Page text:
Petar Erak

* 1963

  • "So after the war, of course he was a Communist youth, or a Komsomol, I don't know what it was called. He was growing up with the Russian anthem and songs about Joseph Stalin. And all of a sudden they woke him up in the middle of the night and took him to some office to clarify whether he's for Tito or Stalin. 'Well, I'm for Tito...' And he wanted to add, '... And Stalin' but luckily his friend nudged him so he stopped. But had he said '... ...and Stalin', he would have been sent to Goli otok."

  • "I kept looking at the clock and I said, 'Well, something happened, but sooner or later the world will help us.' And then the Mitterrand thing happened, but it was a fake help." - "The humanitarian bridge?" - "Well. Then I became more and more disillusioned and realized that the aid wasn't coming, that we who were defending the city were being compared to those who were attacking the city, that practically we were warriors and fighters too, and so on." - "Did you think about running away?" - "Not at the beginning, but as time went by I stopped hoping that the spirit of Sarajevo, the spirit of Bosnia would survive even if the war ended. I became aware that it would not be the city it used to be. And in such a city, I couldn't imagine my future and future of my children, and I started thinking about spending the rest of my life somewhere else. It was a gradual, slow process."

  • "The Bosnian army was becoming more and more like all armies. And I hate armies. The fact that I volunteered for the Patriot League was a huge self-denial on my part. I hate war, I hate killing, and I hate the cult of the Spartan army in general, lot of men in one place and all that. But it was the only way to stand up to evil. I had to brace up and I volunteered to be a soldier for the benefit of a greater cause. But the years went by and that greater cause was nowhere in sight. On the contrary, we were becoming more and more like those who were attacking us. It is the law of nature - if they want to kill you, you want to kill them. If they do nasty things to you, you do nasty things to them. That summer I was forced to use a Serb as a human shield. There was a part of the front that was underground. It was a kind of a labyrinth of different tunnels. We were on one side of the tunnel and they were on the other side. And they kept digging more tunnels and we kept digging ours. They were using Muslims as human shields - if you shot the one digging towards you, you'd kill some poor Muslim. And we started using the same strategy. So I got this handsome boy as a digger. He was big and handsome. And he was always in front of me, digging. He had a choice of fleeing to the other side and I... well I don't know what would happen if he did. I don't know if I would shoot him in his back..."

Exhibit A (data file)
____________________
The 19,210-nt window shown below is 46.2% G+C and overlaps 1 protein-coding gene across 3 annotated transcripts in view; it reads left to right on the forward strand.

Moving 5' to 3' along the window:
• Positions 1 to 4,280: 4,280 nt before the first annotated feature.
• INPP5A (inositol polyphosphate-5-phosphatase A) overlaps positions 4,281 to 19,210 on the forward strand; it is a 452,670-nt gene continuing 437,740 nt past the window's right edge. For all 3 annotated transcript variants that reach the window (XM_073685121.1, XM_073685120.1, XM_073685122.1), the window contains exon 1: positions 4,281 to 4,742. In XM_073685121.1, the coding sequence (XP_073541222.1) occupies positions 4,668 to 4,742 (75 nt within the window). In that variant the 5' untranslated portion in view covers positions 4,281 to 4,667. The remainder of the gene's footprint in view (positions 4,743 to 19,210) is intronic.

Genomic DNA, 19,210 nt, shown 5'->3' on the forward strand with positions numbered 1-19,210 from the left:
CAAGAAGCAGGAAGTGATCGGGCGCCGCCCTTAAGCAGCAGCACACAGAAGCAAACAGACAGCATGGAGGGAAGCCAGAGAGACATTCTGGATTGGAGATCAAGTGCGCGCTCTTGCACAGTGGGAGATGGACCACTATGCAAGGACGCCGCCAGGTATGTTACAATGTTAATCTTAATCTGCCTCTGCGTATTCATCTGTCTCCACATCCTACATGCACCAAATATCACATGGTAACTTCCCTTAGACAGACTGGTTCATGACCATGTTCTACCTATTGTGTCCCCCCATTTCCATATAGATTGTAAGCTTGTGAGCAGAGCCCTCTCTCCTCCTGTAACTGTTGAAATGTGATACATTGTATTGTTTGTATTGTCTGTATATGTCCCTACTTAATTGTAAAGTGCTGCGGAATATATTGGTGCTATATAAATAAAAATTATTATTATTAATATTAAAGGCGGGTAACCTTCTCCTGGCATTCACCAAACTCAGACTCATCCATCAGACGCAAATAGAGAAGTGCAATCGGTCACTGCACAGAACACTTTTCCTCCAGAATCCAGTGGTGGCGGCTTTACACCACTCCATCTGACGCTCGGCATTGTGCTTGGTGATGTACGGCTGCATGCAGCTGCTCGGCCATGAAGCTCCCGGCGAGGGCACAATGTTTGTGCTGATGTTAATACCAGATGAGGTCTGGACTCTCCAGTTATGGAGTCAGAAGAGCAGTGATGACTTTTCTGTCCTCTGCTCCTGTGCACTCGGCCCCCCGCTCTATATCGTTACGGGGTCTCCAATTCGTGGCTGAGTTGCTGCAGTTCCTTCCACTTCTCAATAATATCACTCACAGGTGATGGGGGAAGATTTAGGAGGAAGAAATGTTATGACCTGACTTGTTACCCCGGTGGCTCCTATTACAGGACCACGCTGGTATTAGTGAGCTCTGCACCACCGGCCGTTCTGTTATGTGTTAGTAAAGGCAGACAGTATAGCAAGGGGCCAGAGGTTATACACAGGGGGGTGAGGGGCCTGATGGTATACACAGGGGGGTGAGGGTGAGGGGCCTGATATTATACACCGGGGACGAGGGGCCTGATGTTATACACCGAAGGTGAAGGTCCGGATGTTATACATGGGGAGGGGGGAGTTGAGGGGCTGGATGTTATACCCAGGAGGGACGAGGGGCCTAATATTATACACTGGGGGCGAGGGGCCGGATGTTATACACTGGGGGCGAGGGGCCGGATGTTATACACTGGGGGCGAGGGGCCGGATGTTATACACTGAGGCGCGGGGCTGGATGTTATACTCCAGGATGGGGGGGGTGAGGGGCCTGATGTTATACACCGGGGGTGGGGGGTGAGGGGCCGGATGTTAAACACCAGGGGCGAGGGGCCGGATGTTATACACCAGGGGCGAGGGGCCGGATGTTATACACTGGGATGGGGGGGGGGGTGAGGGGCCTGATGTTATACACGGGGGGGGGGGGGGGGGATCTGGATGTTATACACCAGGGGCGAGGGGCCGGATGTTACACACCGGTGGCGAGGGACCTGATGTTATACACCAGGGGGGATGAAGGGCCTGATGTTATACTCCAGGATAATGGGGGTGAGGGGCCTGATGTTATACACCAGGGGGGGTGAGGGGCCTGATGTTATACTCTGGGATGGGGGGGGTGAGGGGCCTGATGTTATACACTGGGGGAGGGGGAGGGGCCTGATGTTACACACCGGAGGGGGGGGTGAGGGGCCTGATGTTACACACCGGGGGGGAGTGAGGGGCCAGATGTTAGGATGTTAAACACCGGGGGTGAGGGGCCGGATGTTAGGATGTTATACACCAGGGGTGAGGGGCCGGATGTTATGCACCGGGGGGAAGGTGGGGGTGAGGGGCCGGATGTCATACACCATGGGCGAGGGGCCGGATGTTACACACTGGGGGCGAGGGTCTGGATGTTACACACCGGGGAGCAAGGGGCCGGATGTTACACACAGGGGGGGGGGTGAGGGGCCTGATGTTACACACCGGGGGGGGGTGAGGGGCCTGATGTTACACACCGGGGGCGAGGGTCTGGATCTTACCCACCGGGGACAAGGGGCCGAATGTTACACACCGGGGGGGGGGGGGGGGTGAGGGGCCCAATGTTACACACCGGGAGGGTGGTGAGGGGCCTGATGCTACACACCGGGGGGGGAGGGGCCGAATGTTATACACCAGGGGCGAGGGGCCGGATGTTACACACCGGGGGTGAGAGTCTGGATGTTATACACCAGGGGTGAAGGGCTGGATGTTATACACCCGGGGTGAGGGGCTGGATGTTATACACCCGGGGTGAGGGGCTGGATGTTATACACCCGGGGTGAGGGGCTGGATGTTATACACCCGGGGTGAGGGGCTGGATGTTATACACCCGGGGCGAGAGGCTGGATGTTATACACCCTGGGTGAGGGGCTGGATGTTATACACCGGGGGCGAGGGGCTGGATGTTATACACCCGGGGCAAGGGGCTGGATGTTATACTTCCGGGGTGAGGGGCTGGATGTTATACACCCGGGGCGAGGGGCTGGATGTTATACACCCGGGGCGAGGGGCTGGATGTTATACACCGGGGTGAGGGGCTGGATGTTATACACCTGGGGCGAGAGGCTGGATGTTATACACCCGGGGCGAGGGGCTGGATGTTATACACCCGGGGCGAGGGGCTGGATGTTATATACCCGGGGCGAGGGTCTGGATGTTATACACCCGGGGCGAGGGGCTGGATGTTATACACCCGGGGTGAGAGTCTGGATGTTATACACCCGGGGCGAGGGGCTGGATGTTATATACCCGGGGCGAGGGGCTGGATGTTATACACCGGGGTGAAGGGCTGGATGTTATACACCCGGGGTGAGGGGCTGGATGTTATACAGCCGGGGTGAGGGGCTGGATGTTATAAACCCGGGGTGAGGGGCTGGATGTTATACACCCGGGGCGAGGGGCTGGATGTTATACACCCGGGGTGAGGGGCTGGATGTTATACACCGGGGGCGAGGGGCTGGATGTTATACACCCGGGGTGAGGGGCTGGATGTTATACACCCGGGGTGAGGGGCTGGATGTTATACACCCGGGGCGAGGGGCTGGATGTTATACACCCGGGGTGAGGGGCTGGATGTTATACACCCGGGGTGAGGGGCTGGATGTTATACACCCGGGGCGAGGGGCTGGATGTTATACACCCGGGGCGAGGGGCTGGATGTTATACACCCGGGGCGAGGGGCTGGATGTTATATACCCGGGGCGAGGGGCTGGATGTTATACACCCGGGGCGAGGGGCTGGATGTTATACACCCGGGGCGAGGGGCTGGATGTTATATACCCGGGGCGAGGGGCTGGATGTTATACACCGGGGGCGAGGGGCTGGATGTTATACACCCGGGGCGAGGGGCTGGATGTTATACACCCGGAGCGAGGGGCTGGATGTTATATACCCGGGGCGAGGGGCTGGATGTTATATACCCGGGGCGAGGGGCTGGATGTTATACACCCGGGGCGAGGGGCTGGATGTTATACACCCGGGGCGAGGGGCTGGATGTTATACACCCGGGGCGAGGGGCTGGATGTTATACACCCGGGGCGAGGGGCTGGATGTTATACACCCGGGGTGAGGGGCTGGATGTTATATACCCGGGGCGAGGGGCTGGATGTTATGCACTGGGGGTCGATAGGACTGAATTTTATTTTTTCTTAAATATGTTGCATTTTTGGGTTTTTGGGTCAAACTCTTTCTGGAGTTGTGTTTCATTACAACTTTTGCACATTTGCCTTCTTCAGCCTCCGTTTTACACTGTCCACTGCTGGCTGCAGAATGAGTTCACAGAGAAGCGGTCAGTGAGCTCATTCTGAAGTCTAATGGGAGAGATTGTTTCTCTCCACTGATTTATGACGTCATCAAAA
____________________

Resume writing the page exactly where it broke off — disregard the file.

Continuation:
• Full recordings
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    Praha, 10.02.2022

    duration: 01:54:34
    media recorded in project Stories of 20th Century
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It’s horrible to see a dead child or a woman killed by a grenade

Petar Erak in Prague after the war in Bosnia
Petar Erak in Prague after the war in Bosnia
photo: archiv Petara Eraka

Petar Erak was born on 19 October 1963 in Bugojno, central Bosnia and Herzegovina, into a Serbian family. In 1970, he moved to Sarajevo with his parents and younger brother, where he entered the elementary school. In secondary school he started playing saxophone in a student band Bolero. After finishing the secondary school, he completed a year of military service and then studied at the Faculty of Chemical Technology in Belgrade. In 1986, he returned to Sarajevo, married his classmate and started playing in the alternative rock band called SCH. The band toured throughout Yugoslavia, and in 1989 they released an album called During Wartime, which predicted the war in Bosnia and Herzegovina. In April 1992, Petar volunteered for the Bosnian army. He defended Sarajevo besieged by the Serbian army until September 1995. He left Sarajevo when invited to participate as a member of the SCH group in the Month of Bosnia and Herzegovina project, organized by President Václav Havel in Prague. He never returned to Sarajevo. His wife Nela joined him after the war in March 1996. Together they ran two cafés in Prague. After adopting a son, Petar became a lecturer in foster parent education. His wartime experiences are narrated by one of the characters in the 2017 Bosnian film “Men Don’t Cry”, directed by Alen Drljević, who was one of the members of Petar’s platoon. At the time of filming in 2022, Petar Erak was living in Prague.